Will these reforms work?  The past president of the California District Attorneys Association (CDAA), Jeff Reisig doesn’t think so.

In 2023, the CDAA conducted a study of organized retail theft (ORT) prosecutions statewide and found that the current ORT statute (490.4 PC) is ineffective and nearly impossible to prove.  So much so that in 2023, only 36 percent of California counties even attempted to prosecute individuals under the statute.  In a survey conducted by the CDAA, just three counties of those who provided data reported more than ten prosecutions.

Most counties had no successful prosecutions at all.  Los Angeles, San Francisco, and Alameda County did not participate in the survey.   The statewide convictions for the ORT stand at just .08 percent of all theft prosecutions statewide.

Reisig points out that prior to Prop 47, “case law in California already restricted a prosecutor’s ability to aggregate smaller amounts from separate thefts to get a felony.  That controlling law has never changed.”  Legal experts including district attorneys, public defenders and the Legislature’s own lawyers in the Office of the Legislative Counsel agree.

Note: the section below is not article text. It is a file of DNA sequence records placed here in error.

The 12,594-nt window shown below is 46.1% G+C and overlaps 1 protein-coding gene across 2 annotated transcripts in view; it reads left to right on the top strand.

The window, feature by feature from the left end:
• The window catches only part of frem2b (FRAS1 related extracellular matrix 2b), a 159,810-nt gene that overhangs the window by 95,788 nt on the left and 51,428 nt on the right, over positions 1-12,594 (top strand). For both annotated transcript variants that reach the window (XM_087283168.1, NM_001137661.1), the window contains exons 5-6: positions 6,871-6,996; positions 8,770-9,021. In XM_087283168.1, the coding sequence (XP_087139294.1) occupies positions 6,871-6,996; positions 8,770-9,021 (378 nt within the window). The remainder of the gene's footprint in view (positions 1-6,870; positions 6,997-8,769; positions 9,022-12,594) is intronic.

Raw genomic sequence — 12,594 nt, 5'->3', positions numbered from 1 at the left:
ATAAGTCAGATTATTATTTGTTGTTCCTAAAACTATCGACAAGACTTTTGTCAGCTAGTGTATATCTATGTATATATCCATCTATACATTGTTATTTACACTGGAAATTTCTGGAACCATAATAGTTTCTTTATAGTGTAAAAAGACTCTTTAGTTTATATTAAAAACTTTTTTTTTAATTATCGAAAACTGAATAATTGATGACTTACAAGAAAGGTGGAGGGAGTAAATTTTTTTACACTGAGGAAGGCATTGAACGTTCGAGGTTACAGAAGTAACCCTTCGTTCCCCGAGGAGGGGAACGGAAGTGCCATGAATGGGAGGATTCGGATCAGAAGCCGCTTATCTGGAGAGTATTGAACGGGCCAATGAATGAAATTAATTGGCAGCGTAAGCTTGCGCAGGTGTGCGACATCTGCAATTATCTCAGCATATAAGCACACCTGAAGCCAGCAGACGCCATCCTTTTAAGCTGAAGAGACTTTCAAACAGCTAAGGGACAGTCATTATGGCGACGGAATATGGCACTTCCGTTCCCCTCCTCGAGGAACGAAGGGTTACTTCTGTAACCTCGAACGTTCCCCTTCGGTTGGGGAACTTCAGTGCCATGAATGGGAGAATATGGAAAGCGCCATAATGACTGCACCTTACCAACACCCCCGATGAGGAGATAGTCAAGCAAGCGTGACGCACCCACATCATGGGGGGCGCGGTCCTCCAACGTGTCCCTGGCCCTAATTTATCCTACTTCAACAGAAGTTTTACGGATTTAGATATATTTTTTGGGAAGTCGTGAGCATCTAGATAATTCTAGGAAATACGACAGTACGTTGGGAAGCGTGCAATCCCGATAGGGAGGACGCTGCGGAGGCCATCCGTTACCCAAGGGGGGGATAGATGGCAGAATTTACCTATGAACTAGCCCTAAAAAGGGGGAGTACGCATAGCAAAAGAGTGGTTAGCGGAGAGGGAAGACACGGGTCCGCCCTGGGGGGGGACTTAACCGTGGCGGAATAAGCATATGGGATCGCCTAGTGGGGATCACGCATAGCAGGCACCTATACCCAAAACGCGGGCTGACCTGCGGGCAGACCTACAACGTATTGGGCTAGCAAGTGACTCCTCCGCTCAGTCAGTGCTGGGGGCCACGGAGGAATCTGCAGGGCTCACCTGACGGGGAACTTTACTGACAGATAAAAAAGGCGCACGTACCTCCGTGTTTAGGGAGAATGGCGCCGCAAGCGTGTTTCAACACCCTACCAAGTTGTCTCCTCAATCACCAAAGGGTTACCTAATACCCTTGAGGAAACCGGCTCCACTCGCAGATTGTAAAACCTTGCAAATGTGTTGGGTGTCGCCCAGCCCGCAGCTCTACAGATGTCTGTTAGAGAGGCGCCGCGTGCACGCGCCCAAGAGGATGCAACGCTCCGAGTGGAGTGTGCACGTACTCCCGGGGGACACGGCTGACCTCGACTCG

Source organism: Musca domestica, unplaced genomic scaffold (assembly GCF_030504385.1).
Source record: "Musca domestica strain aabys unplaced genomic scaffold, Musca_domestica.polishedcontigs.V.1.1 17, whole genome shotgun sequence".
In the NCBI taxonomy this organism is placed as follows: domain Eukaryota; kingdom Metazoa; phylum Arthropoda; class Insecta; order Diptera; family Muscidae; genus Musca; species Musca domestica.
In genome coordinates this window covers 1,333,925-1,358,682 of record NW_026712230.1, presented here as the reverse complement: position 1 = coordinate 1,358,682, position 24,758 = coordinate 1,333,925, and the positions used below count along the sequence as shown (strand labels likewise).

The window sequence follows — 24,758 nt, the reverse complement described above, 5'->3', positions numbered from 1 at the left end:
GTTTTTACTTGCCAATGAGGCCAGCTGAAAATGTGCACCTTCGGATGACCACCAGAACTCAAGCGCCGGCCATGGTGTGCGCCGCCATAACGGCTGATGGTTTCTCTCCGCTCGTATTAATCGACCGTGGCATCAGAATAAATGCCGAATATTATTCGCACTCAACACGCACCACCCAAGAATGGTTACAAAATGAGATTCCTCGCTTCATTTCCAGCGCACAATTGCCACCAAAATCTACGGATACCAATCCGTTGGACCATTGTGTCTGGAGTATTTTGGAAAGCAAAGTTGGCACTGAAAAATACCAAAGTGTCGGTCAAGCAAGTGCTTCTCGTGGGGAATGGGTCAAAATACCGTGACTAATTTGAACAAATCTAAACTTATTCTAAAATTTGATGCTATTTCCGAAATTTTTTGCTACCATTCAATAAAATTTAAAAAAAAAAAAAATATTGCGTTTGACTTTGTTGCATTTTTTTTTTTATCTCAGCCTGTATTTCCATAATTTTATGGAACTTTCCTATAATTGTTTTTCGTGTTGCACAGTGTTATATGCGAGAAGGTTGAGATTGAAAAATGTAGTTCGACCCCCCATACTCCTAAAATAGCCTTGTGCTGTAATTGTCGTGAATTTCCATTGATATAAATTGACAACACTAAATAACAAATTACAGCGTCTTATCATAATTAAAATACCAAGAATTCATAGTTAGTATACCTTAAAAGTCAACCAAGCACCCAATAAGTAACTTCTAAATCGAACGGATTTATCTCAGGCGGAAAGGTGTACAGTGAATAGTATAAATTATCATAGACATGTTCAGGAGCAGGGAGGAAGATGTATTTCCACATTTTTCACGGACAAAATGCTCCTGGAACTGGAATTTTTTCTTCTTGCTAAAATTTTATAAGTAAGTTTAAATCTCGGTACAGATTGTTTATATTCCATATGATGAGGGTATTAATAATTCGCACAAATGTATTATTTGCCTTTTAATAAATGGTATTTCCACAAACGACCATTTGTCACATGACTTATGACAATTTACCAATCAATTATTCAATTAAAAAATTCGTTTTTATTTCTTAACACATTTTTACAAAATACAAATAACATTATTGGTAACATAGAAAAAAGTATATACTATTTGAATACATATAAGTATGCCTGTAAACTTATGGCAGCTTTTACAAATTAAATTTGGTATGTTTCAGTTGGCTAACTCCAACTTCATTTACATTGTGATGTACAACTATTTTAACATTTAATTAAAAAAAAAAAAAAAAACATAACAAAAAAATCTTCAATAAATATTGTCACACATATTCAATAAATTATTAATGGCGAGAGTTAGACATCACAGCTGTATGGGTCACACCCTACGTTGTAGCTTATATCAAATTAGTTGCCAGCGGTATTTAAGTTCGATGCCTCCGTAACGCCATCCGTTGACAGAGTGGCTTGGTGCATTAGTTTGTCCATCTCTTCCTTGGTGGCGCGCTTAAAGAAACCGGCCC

Even in rare case of a criminal conviction under the ORT statute, the individual convicted will be sentenced under AB 109 (what prosecutors call an 1170h sentence) and receive a short county jail sentence due to overcrowding.

So new are the very few convictions under 490.4 PC and so light the sentences that appeals are few and yet to be decided.   It is possible that California’s Appellate Courts will rule both 490.4 and AB 2943 are inconsistent with the intent of Prop 47 and consequently unenforceable.

Reisig believes that the only alternative is to repeal Prop 47. CDAA’s solution is the Homelessness, Drug Addiction, and Theft Reduction Act, which is currently gathering signatures to qualify for the November 2024 ballot.

The Act would continue to provide drug and mental health treatment for people who are addicted to hard drugs such as fentanyl, cocaine, heroin, and methamphetamine but will close many of Prop. 47’s loopholes regarding retail theft and drug crimes.  Among its provisions, the Act would add new laws to address the increasing problem of “smash and grab” thefts that result in significant losses and damage, or that are committed by multiple thieves working together.

Have Californians reached the tipping point?

In 2022, California’s violent and property crime statistics increased over 6 percent – bucking a general downward trend nationwide.

Whether AB 2943 will be enough to reduce crime and satisfy voters or will they turn to the ballot box in November is still an open question.

Steve Smith is a senior fellow in urban studies at the Pacific Research Institute, and author of the recent PRI study on California’s growing crime problem, “Paradise Lost.”


Nothing contained in this blog is to be construed as necessarily reflecting the views of the Pacific Research Institute or as an attempt to thwart or aid the passage of any legislation.